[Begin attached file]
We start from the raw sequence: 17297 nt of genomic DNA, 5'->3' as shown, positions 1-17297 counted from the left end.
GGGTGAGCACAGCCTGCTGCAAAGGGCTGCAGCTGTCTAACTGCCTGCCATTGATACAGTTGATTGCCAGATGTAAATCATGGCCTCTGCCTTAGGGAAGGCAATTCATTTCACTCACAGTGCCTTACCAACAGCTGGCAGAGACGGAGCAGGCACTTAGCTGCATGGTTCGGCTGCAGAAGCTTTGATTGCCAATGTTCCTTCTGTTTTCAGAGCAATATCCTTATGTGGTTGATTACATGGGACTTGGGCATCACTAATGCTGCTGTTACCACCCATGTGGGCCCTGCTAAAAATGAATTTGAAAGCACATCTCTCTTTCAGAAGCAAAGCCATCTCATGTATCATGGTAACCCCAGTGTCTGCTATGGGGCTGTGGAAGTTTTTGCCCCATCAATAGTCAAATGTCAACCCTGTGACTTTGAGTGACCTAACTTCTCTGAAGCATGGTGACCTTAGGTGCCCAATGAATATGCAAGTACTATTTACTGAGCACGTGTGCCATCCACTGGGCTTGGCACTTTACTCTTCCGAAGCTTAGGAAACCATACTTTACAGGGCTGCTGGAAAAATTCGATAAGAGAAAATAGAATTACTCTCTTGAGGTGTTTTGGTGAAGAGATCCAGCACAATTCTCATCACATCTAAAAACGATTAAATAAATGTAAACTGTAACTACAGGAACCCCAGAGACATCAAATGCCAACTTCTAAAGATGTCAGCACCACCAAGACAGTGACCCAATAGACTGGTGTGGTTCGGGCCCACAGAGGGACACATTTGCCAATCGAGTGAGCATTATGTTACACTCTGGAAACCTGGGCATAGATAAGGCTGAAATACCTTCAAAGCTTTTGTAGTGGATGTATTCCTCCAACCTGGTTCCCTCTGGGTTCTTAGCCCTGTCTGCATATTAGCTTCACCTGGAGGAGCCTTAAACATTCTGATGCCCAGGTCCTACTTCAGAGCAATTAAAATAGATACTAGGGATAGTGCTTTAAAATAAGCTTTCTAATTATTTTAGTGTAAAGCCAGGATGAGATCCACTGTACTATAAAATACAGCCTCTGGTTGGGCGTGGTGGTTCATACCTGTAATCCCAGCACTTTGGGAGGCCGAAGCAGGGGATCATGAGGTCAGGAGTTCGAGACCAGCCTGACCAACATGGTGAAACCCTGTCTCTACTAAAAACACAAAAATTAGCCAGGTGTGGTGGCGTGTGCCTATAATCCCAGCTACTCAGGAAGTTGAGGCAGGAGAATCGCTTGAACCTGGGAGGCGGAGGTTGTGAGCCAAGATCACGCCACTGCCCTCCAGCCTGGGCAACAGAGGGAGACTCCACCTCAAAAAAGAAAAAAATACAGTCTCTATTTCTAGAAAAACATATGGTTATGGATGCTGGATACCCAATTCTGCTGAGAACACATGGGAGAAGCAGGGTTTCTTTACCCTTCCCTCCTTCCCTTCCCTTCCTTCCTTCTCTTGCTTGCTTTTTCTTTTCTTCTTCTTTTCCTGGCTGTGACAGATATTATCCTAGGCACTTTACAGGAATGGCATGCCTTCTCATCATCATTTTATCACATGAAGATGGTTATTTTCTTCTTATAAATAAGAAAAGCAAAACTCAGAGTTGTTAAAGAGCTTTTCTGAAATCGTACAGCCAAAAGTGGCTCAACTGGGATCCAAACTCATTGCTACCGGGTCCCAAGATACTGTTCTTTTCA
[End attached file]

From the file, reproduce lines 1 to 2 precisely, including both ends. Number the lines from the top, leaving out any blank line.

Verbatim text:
We start from the raw sequence: 17297 nt of genomic DNA, 5'->3' as shown, positions 1-17297 counted from the left end.
GGGTGAGCACAGCCTGCTGCAAAGGGCTGCAGCTGTCTAACTGCCTGCCATTGATACAGTTGATTGCCAGATGTAAATCATGGCCTCTGCCTTAGGGAAGGCAATTCATTTCACTCACAGTGCCTTACCAACAGCTGGCAGAGACGGAGCAGGCACTTAGCTGCATGGTTCGGCTGCAGAAGCTTTGATTGCCAATGTTCCTTCTGTTTTCAGAGCAATATCCTTATGTGGTTGATTACATGGGACTTGGGCATCACTAATGCTGCTGTTACCACCCATGTGGGCCCTGCTAAAAATGAATTTGAAAGCACATCTCTCTTTCAGAAGCAAAGCCATCTCATGTATCATGGTAACCCCAGTGTCTGCTATGGGGCTGTGGAAGTTTTTGCCCCATCAATAGTCAAATGTCAACCCTGTGACTTTGAGTGACCTAACTTCTCTGAAGCATGGTGACCTTAGGTGCCCAATGAATATGCAAGTACTATTTACTGAGCACGTGTGCCATCCACTGGGCTTGGCACTTTACTCTTCCGAAGCTTAGGAAACCATACTTTACAGGGCTGCTGGAAAAATTCGATAAGAGAAAATAGAATTACTCTCTTGAGGTGTTTTGGTGAAGAGATCCAGCACAATTCTCATCACATCTAAAAACGATTAAATAAATGTAAACTGTAACTACAGGAACCCCAGAGACATCAAATGCCAACTTCTAAAGATGTCAGCACCACCAAGACAGTGACCCAATAGACTGGTGTGGTTCGGGCCCACAGAGGGACACATTTGCCAATCGAGTGAGCATTATGTTACACTCTGGAAACCTGGGCATAGATAAGGCTGAAATACCTTCAAAGCTTTTGTAGTGGATGTATTCCTCCAACCTGGTTCCCTCTGGGTTCTTAGCCCTGTCTGCATATTAGCTTCACCTGGAGGAGCCTTAAACATTCTGATGCCCAGGTCCTACTTCAGAGCAATTAAAATAGATACTAGGGATAGTGCTTTAAAATAAGCTTTCTAATTATTTTAGTGTAAAGCCAGGATGAGATCCACTGTACTATAAAATACAGCCTCTGGTTGGGCGTGGTGGTTCATACCTGTAATCCCAGCACTTTGGGAGGCCGAAGCAGGGGATCATGAGGTCAGGAGTTCGAGACCAGCCTGACCAACATGGTGAAACCCTGTCTCTACTAAAAACACAAAAATTAGCCAGGTGTGGTGGCGTGTGCCTATAATCCCAGCTACTCAGGAAGTTGAGGCAGGAGAATCGCTTGAACCTGGGAGGCGGAGGTTGTGAGCCAAGATCACGCCACTGCCCTCCAGCCTGGGCAACAGAGGGAGACTCCACCTCAAAAAAGAAAAAAATACAGTCTCTATTTCTAGAAAAACATATGGTTATGGATGCTGGATACCCAATTCTGCTGAGAACACATGGGAGAAGCAGGGTTTCTTTACCCTTCCCTCCTTCCCTTCCCTTCCTTCCTTCTCTTGCTTGCTTTTTCTTTTCTTCTTCTTTTCCTGGCTGTGACAGATATTATCCTAGGCACTTTACAGGAATGGCATGCCTTCTCATCATCATTTTATCACATGAAGATGGTTATTTTCTTCTTATAAATAAGAAAAGCAAAACTCAGAGTTGTTAAAGAGCTTTTCTGAAATCGTACAGCCAAAAGTGGCTCAACTGGGATCCAAACTCATTGCTACCGGGTCCCAAGATACTGTTCTTTTCA